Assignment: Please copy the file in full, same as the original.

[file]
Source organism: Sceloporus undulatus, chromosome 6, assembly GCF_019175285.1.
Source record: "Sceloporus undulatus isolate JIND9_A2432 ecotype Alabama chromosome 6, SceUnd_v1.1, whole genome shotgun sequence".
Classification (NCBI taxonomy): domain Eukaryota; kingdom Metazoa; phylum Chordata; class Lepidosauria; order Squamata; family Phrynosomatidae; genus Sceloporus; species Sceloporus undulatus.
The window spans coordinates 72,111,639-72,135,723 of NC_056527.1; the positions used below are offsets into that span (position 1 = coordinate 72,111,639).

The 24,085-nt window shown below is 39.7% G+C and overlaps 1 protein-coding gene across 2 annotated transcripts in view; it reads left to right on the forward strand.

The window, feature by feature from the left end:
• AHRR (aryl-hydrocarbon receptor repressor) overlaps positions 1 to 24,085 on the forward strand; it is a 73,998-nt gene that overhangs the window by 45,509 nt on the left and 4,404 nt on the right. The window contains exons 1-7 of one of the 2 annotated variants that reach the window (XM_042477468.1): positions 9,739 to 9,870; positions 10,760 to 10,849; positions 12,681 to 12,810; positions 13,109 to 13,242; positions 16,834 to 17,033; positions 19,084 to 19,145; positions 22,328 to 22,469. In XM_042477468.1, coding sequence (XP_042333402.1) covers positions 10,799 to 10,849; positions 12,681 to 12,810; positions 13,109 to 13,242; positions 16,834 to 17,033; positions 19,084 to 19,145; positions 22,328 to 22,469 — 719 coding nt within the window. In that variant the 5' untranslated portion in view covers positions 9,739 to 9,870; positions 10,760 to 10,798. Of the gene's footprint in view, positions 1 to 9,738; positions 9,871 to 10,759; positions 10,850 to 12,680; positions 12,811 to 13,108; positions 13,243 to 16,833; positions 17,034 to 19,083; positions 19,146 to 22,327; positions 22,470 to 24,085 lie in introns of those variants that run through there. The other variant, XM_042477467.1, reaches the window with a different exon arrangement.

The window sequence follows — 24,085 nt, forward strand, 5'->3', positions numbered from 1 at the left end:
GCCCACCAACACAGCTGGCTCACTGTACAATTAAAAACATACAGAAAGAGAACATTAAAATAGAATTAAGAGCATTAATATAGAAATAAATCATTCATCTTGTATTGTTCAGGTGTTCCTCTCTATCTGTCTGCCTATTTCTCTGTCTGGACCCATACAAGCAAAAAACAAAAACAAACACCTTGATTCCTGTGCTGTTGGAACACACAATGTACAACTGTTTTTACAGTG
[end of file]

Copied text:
Source organism: Sceloporus undulatus, chromosome 6, assembly GCF_019175285.1.
Source record: "Sceloporus undulatus isolate JIND9_A2432 ecotype Alabama chromosome 6, SceUnd_v1.1, whole genome shotgun sequence".
Classification (NCBI taxonomy): domain Eukaryota; kingdom Metazoa; phylum Chordata; class Lepidosauria; order Squamata; family Phrynosomatidae; genus Sceloporus; species Sceloporus undulatus.
The window spans coordinates 72,111,639-72,135,723 of NC_056527.1; the positions used below are offsets into that span (position 1 = coordinate 72,111,639).

The 24,085-nt window shown below is 39.7% G+C and overlaps 1 protein-coding gene across 2 annotated transcripts in view; it reads left to right on the forward strand.

The window, feature by feature from the left end:
• AHRR (aryl-hydrocarbon receptor repressor) overlaps positions 1 to 24,085 on the forward strand; it is a 73,998-nt gene that overhangs the window by 45,509 nt on the left and 4,404 nt on the right. The window contains exons 1-7 of one of the 2 annotated variants that reach the window (XM_042477468.1): positions 9,739 to 9,870; positions 10,760 to 10,849; positions 12,681 to 12,810; positions 13,109 to 13,242; positions 16,834 to 17,033; positions 19,084 to 19,145; positions 22,328 to 22,469. In XM_042477468.1, coding sequence (XP_042333402.1) covers positions 10,799 to 10,849; positions 12,681 to 12,810; positions 13,109 to 13,242; positions 16,834 to 17,033; positions 19,084 to 19,145; positions 22,328 to 22,469 — 719 coding nt within the window. In that variant the 5' untranslated portion in view covers positions 9,739 to 9,870; positions 10,760 to 10,798. Of the gene's footprint in view, positions 1 to 9,738; positions 9,871 to 10,759; positions 10,850 to 12,680; positions 12,811 to 13,108; positions 13,243 to 16,833; positions 17,034 to 19,083; positions 19,146 to 22,327; positions 22,470 to 24,085 lie in introns of those variants that run through there. The other variant, XM_042477467.1, reaches the window with a different exon arrangement.

The window sequence follows — 24,085 nt, forward strand, 5'->3', positions numbered from 1 at the left end:
GCCCACCAACACAGCTGGCTCACTGTACAATTAAAAACATACAGAAAGAGAACATTAAAATAGAATTAAGAGCATTAATATAGAAATAAATCATTCATCTTGTATTGTTCAGGTGTTCCTCTCTATCTGTCTGCCTATTTCTCTGTCTGGACCCATACAAGCAAAAAACAAAAACAAACACCTTGATTCCTGTGCTGTTGGAACACACAATGTACAACTGTTTTTACAGTG